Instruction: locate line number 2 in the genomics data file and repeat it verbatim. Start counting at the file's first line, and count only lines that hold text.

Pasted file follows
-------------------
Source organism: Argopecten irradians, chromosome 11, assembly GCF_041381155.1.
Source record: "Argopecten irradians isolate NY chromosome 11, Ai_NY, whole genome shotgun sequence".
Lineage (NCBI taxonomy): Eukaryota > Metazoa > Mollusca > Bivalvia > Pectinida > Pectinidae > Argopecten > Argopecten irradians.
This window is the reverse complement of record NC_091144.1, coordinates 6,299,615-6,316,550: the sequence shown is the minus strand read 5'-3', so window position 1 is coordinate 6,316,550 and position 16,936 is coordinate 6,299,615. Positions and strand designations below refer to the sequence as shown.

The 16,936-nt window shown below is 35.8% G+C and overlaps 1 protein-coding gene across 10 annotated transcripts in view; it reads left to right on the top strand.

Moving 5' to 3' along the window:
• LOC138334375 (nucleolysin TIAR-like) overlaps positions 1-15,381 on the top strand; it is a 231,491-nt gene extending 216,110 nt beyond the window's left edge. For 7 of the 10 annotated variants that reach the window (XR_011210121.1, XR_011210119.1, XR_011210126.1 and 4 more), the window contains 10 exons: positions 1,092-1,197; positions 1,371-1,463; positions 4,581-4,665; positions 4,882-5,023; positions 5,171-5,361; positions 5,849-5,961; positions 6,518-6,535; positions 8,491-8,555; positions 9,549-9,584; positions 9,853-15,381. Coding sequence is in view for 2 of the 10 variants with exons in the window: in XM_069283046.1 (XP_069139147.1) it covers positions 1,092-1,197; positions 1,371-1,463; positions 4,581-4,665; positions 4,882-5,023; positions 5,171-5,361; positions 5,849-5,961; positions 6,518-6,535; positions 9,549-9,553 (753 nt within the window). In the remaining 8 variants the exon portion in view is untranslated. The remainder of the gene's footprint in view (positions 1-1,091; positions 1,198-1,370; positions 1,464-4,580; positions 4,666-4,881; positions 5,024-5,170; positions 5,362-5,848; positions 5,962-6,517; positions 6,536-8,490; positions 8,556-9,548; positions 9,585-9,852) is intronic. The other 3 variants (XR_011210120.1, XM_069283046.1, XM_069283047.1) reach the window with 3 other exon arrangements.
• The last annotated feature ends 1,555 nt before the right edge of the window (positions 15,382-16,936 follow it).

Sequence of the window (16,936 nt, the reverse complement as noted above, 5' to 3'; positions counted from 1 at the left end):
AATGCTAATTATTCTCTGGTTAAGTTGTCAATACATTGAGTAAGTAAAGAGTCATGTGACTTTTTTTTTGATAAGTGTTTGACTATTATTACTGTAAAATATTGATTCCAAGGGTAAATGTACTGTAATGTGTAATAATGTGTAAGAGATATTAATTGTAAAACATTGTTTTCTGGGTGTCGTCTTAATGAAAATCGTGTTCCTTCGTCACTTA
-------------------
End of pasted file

Source record: "Argopecten irradians isolate NY chromosome 11, Ai_NY, whole genome shotgun sequence".